HARRISBURG - Democratic Gov. Wolf is barely midway through his first term, but he already faces a challenger for his job: a fiscally conservative state senator and a wealthy businessman from his own backyard.

Sen. Scott Wagner, a Republican from York, this week made it publicly official - if not formally so - that he intends to run for governor in 2018.

"I'm not going to hide, I'm running," Wagner, 61, said Friday, adding that he intends to make a formal announcement early next year.

The Fox station in Harrisburg, WPMT, was the first to report Wagner's plans, although he has been signaling his interest for months.

A self-described Capitol outsider and fierce supporter of President-elect Donald Trump, Wagner decided to run because, he said, he thinks he has the business smarts and the political relationships to do the job better.

"I don't have a choice - when I see something wrong, and I know I can get in there and fix it, that's what I'm going to do," said Wagner, president of a trash-removal and recycling company in central Pennsylvania.

Harrisburg, he said, is paralyzed by inaction on important issues, and he blames a lack of leadership by Wolf.

In a statement, Wolf countered that he has been able to work with the Republican-dominated legislature to push through major policy initiatives, including more money for public schools, breaking the state-run monopoly on the sale of wine, and legalizing medical marijuana.

"Gov. Wolf knows now is not the time for politics, but instead the moment to continue these efforts," said his spokesman, Jeff Sheridan.

For his part, Wagner said he's always seen a clear, if not necessarily easy, path to the governor's office. To start, Wagner could face a potentially crowded Republican field, as other prominent GOP officials - including House Speaker Mike Turzai and Senate Majority Leader Jake Corman - have been floated as possible candidates.

And beating Wolf, who like Wagner is a wealthy businessman from York County who can largely self-finance his campaign, will be a difficult task.

But Wagner is emboldened by how Trump won Pennsylvania by turning a once-sacred political truth on its head: You can win a statewide race even if you are trounced in Philadelphia and its suburbs.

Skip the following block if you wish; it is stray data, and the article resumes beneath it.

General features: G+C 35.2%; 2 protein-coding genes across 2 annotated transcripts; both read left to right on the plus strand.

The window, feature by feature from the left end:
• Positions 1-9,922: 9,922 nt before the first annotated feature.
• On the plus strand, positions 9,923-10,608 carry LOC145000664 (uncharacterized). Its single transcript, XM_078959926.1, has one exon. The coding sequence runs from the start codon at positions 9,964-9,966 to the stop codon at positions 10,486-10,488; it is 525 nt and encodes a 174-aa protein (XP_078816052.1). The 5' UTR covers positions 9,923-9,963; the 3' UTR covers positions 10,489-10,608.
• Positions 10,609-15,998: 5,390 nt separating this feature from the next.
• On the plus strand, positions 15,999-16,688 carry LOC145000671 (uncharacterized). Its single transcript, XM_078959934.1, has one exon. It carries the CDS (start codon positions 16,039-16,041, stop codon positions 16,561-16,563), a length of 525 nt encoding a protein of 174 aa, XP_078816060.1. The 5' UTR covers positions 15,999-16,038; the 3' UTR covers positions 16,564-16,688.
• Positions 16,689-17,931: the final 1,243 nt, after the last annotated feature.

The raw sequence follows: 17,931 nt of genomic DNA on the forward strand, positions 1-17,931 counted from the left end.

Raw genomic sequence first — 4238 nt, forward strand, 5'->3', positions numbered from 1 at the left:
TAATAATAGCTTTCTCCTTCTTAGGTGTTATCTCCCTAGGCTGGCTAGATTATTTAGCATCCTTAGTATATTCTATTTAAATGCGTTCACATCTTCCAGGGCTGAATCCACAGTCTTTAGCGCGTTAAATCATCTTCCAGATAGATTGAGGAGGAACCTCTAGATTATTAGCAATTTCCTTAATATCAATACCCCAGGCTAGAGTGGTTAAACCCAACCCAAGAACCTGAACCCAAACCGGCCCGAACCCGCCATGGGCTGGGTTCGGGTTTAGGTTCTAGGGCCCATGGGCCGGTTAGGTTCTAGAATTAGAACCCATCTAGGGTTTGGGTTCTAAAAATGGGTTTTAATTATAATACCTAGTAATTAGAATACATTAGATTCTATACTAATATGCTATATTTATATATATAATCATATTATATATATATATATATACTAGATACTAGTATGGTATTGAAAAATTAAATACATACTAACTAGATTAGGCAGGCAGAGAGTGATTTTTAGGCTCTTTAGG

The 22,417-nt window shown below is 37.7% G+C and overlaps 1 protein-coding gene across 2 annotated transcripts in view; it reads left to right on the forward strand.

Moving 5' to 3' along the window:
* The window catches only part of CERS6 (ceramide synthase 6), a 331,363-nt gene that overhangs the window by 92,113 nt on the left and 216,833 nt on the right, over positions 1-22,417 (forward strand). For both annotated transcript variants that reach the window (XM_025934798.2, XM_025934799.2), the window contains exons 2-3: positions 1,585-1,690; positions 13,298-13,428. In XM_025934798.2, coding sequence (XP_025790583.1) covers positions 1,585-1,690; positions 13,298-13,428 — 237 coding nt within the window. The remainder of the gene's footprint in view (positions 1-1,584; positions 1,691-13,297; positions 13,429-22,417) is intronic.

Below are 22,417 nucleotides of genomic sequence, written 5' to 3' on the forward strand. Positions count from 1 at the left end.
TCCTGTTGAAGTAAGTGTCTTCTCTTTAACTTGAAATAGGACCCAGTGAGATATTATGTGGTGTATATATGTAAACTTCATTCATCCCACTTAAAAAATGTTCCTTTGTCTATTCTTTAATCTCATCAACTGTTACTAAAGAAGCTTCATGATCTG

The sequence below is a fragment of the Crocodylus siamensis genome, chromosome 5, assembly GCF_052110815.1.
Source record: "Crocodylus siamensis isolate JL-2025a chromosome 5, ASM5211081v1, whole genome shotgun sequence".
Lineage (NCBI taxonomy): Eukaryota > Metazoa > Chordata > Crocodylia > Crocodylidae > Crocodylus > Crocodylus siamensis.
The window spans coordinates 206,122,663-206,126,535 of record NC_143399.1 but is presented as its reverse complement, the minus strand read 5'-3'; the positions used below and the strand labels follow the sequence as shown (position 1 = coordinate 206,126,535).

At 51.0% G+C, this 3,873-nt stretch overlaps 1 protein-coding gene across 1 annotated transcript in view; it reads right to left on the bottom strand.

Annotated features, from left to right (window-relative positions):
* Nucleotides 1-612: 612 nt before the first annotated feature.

"The Trump movement proves that people are fed up," he said.

Wagner made an unlikely entrance to the state Senate: He ran as a write-in candidate, winning a March 2014 special election without the support of major state Republican Party players. That November, he was elected to serve a full four-year term.

No sooner had he arrived in the Capitol than he was given a plum position: running the Senate Republican campaign committee for the 2015-16 cycle, a position that gave him a prominent seat at the table in choosing candidates and propping up their campaigns with cash.

He delivered. Republicans on Tuesday grew their majority in the Senate from 31 to 34 seats in the 50-seat chamber - their largest majority since the 1949-50 legislative session.

Wagner advocates smaller government and limiting spending, and has said that public-sector unions have too much influence in Harrisburg.

At the same time, he has struck more moderate stances on some fiscal and social issues, proposing raising the minimum wage - although not by as much as Democrats would like - and supporting antidiscrimination protections for LGBT residents.

His sometimes brash style - he once threatened to carry a baseball bat to ensure his Republican colleagues voted in line with him - combined with his access to campaign money, has made him a swiftly rising force in state Republican circles.

He can be outspoken and plainspoken. In September 2014, Wagner wrote to then-Majority Leader Dominic Pileggi saying he had concluded that Pileggi obstructed the legislative process and should no longer lead Senate Republicans. That November, the caucus replaced Pileggi with Corman.